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Heritage of the Powerhouse Museum
What’s at stake in the move to Parramatta
with a lot of help from my friends!
Principal helpers include: Meg Stevenson, Andrew Grant, Domino Risch, Nicholas Childs, Grace Cochrane, Debbie Rudder, Jennifer Sanders, Kylie Winkworth, Peter Mears, Alan Campbell, Judy Rainsford and friends, Ian Debenham, Marion Barker
The Powerhouse Museum is unique. It is significant culturally and historically. If we destroy it in the process of creating yet another luxury residential tower or internationalised shopping centre, we are ignoring the long-term economic and social benefits of our heritage.
More importantly, if we do not preserve and publicise the remarkable achievements represented by our heritage we have failed those who came before us, and what is worse, we have failed the generations to come. Quote from Jan Lockley
Construction of thePower Station and (below) the museum conversion.
Pictures: MAAS website and background notes, public domain
The story so far
The present government, with no resistance from the major opposition party, declared in late 2014 that the Powerhouse Museum would be relocated to Parramatta, and its site would be used for residential development. There was no consultation with stakeholders.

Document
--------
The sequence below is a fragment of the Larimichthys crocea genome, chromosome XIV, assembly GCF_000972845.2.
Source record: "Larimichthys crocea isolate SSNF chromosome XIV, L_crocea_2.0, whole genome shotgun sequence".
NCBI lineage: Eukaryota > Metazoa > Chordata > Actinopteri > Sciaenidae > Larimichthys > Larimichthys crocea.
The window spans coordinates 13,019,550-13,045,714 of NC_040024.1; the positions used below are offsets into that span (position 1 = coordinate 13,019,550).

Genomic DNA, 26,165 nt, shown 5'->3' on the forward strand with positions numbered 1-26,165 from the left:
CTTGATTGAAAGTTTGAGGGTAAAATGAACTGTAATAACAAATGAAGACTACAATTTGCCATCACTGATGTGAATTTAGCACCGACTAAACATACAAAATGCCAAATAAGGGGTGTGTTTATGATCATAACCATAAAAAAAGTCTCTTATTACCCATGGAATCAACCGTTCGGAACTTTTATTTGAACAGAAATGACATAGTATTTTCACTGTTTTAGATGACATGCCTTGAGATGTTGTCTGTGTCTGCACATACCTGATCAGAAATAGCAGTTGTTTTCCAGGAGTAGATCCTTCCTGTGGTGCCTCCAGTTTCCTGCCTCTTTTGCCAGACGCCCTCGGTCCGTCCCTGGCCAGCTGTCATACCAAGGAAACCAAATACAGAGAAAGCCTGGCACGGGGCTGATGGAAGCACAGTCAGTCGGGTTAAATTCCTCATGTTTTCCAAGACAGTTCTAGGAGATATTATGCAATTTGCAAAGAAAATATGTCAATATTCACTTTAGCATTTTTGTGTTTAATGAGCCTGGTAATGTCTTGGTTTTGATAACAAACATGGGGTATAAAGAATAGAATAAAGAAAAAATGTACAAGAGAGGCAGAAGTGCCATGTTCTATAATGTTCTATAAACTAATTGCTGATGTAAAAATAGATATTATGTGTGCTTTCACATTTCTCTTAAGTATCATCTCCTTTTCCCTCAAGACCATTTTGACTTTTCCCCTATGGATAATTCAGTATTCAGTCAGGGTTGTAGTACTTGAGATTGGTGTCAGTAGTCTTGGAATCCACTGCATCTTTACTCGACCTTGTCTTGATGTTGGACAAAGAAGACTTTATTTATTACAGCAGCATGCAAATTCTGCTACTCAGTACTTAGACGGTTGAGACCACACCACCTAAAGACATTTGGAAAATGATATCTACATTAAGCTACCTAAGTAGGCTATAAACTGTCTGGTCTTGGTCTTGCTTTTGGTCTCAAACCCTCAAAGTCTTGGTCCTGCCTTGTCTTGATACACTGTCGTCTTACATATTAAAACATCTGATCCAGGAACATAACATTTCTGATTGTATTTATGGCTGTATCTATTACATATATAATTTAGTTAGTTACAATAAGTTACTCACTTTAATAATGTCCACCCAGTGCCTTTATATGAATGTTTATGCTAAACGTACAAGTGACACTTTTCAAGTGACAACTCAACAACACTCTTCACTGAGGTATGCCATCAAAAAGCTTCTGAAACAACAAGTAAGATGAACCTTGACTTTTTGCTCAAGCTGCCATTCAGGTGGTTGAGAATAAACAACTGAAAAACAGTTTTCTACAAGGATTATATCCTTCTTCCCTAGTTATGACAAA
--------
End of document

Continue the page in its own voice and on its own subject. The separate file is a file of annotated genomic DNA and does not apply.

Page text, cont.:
Simply because of the destruction of this heritage item, the decision was greeted with dismay. But when the whole process was investigated by many people with expertise in real estate, museum administration, engineering, architecture and building, it quickly became clear that the announced plan is also ill-founded and financially disastrous.
Resistance quickly developed. A Herald advertisement signed by 178 leading figures in Sydney’s arts and business community appeared on 17 February 2016. An enormous petition was presented in State Parliament and resulted in a parliamentary debate on the matter on April 5. There is also a vigorous campaign on Facebook.
An Upper House (Legislative Council) Inquiry has been convened to investigate these and related matters. However, the government intends to proceed regardless of the course of the inquiry.
Our first booklet, Heritage Aspects of the Powerhouse Museum was well received. However, many people pointed out that the museum’s heritage consisted not only of buildings but also many intangible factors.
Hence this booklet.
What we are saying is…..
PHM is an item of world heritage
It is the nation’s only Arts and Sciences
The heritage of the buildings IS important
…… and the museum has its own heritage.
The exhibits’ home is this museum.
This museum commemorates the bicentenary.
If we trash the museum, we trash our reputation.
We ignore the personal dimension at our peril.
Now read on…..
Throughout the world the best museums are typically in buildings that were not built for that purpose. Immediately, the Louvre and the St Petersburg Museums come into mind: they were built as sumptuous palaces for an elite, and now are extremely popular with the general public.